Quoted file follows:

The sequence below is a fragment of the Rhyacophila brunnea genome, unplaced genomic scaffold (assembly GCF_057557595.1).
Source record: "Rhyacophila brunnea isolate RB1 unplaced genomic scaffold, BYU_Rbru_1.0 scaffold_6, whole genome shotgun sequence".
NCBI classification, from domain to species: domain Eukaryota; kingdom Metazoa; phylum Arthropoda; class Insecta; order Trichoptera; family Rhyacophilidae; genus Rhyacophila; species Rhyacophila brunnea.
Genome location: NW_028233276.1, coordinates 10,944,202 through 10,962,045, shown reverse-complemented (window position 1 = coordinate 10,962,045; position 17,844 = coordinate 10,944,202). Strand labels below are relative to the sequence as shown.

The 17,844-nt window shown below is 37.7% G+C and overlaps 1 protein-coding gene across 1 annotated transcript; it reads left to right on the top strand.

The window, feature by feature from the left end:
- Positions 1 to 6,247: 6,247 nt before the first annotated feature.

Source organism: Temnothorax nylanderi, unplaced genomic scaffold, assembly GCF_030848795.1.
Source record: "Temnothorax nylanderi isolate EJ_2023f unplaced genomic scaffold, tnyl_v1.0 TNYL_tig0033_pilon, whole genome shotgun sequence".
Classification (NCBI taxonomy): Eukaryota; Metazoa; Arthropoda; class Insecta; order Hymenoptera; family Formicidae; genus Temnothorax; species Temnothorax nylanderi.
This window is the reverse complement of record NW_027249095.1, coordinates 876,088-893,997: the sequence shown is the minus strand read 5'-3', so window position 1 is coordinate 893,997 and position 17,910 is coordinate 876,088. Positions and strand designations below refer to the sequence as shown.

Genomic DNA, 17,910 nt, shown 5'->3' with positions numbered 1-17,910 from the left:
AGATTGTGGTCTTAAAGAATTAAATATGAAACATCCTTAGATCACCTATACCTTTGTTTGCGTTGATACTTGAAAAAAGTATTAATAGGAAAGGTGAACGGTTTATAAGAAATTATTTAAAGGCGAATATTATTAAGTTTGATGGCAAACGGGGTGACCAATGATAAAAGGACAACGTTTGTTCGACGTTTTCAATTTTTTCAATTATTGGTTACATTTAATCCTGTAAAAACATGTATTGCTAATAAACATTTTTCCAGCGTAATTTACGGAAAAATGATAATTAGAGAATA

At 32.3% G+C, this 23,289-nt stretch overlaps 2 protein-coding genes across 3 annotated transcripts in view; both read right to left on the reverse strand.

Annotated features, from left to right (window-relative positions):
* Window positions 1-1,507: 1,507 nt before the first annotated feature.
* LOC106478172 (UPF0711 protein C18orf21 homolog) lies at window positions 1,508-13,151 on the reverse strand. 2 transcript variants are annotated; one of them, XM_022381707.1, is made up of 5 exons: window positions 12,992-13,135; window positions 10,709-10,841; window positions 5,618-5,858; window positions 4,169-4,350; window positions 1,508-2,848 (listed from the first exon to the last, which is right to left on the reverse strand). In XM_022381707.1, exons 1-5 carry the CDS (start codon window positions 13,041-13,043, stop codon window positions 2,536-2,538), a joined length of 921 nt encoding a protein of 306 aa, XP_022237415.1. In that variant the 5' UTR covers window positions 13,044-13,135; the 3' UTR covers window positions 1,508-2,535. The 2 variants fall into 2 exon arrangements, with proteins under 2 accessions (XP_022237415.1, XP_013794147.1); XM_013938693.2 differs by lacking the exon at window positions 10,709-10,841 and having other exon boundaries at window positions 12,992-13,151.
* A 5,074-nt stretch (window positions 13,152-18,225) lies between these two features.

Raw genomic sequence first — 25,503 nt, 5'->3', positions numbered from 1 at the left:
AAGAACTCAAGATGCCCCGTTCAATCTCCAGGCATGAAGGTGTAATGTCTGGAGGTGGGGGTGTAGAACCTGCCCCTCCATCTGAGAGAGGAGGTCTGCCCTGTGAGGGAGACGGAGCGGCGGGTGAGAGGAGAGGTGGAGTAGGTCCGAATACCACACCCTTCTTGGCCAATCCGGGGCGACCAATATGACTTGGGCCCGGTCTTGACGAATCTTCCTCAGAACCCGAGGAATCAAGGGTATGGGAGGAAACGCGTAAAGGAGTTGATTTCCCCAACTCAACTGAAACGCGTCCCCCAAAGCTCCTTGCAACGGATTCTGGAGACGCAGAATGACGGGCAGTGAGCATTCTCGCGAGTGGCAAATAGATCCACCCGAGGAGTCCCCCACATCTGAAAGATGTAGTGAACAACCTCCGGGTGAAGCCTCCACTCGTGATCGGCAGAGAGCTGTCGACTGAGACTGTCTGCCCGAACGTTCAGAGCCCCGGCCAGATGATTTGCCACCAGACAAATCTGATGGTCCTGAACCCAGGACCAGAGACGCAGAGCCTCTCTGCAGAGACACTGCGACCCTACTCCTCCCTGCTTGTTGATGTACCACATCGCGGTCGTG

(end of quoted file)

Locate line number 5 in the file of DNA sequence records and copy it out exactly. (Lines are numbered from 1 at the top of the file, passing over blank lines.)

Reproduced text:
The 17,844-nt window shown below is 37.7% G+C and overlaps 1 protein-coding gene across 1 annotated transcript; it reads left to right on the top strand.